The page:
• Quote of the Day
    "For most people, transformation is slow. It happens without you realizing it."
    Marsha Linehan, posted by Daniel

Laj

Member
Joined
Jun 6, 2004
Messages
38
Points
6
My daughter and her husband live on different islands here in Hawaii due to his employment. This is taking a toll on her as she lives alone. His job takes him back to his childhood home and into his mother's home.
Before he moved back home, she wanted to discuss this move with him. He continually changed the subject and kept telling her it was for the both of them as this was a "dream job"...the pay was double what he was receiving here AND the company would be paying for his brand new truck. My daughter is employed also. She did not want to move and never had intentions of moving to this other island as her family and all her friends are here. She doesn't even like visiting this island much less live there. The dilemma too is that she wants children but her husbanc is unable to bear them.
Question: Is this relationship worth hanging on to? He has always been a taker and now, my daughter is tired of always giving in. Especially since she sees no gain in his income -he's always 'broke' ...and he is unable to father any children. Her biological clock is ticking very loudly.
David, so much going on besides being in grief.
 

David Baxter

Administrator
Joined
Mar 26, 2004
Messages
37,955
Points
113
Long distance relationships add additional stress and strain at the best of times - and many don't survive over the long run.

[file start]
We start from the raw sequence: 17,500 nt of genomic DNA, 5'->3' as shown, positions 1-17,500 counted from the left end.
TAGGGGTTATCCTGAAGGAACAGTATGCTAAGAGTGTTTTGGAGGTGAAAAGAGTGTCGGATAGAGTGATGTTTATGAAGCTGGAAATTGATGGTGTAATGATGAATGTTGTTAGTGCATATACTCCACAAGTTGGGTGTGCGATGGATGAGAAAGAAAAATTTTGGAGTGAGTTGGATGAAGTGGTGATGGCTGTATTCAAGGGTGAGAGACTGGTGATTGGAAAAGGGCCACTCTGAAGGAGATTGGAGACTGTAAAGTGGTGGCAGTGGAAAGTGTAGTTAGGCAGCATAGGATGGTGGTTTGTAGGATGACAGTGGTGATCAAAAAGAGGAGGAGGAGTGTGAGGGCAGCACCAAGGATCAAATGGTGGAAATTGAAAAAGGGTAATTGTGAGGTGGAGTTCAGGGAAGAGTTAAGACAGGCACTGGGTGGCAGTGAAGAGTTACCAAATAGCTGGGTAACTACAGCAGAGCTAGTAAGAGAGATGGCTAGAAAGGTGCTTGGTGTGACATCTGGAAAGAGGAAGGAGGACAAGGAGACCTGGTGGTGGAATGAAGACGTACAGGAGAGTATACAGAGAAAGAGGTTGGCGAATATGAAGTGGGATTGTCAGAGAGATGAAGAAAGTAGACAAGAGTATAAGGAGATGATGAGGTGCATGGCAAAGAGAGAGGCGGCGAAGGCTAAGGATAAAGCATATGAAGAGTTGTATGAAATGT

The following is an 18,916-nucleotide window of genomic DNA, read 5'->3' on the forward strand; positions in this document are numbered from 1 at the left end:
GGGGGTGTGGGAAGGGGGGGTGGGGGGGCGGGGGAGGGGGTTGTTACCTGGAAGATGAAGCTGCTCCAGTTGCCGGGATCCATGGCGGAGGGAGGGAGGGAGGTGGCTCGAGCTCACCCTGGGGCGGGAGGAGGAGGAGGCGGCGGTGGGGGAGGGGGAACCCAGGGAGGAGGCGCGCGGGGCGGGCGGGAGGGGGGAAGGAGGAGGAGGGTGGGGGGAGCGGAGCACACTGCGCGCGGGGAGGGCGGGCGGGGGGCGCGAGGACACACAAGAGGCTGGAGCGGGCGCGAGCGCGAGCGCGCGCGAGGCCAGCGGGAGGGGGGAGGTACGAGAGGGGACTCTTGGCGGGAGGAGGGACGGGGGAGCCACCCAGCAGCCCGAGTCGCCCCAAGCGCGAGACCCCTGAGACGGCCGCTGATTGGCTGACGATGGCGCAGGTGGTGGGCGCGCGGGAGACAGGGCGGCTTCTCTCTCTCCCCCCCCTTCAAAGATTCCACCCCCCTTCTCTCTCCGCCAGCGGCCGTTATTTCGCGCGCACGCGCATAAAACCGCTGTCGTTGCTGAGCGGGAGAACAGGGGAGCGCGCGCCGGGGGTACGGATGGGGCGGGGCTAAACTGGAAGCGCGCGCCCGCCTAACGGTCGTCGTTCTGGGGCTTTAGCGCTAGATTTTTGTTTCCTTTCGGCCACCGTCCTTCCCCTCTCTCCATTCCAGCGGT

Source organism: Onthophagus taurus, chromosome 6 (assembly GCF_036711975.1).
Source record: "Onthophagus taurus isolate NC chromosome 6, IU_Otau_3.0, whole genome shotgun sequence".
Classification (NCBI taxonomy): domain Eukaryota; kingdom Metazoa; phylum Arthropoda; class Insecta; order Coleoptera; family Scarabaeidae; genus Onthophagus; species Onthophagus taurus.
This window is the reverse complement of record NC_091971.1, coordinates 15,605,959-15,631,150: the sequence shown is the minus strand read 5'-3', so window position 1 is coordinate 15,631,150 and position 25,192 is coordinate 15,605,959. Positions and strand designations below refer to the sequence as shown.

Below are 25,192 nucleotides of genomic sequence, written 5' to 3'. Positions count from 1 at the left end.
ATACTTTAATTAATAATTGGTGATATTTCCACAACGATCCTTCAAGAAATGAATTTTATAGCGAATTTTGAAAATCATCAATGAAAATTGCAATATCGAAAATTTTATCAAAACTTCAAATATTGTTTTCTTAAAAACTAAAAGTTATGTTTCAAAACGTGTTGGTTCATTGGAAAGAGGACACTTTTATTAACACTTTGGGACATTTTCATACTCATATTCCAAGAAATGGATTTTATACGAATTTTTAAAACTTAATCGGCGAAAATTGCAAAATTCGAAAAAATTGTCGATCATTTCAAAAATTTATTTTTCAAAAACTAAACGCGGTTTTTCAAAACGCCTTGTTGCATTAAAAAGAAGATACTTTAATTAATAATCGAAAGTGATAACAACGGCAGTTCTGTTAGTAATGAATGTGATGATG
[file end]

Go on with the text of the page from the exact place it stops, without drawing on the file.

However, one thing I do know is that neither your opinion nor mine will make much difference in whatever your daughter decides to do. If she decides to leave the relationship, she will do so when she is ready and not a second earlier. And if she decides to stay, she will do that for reasons that others outside the relationship may have difficulty understanding.

No one really knows what goes on inside a relationship except the two people involved in it - and even then, sometimes it can get a bit confusing.

For you, Laj, I understand this is an additional stressor and nothing is going to stop you worrying about your daughter - that is part of being a parent. I told my sons long ago that the best I could do was try to worry quietly so they wouldn't have to hear it. But you also have to remind yourself that other than being there for whatever support or advice your daughter requests, there is nothing you can do. I would also advise you to be very cautious about giving opinions about her husband or her relationship - remember that she may choose to stay and you don't want to be saying things that may create tension or barriers in your relationship with your daughter if she does.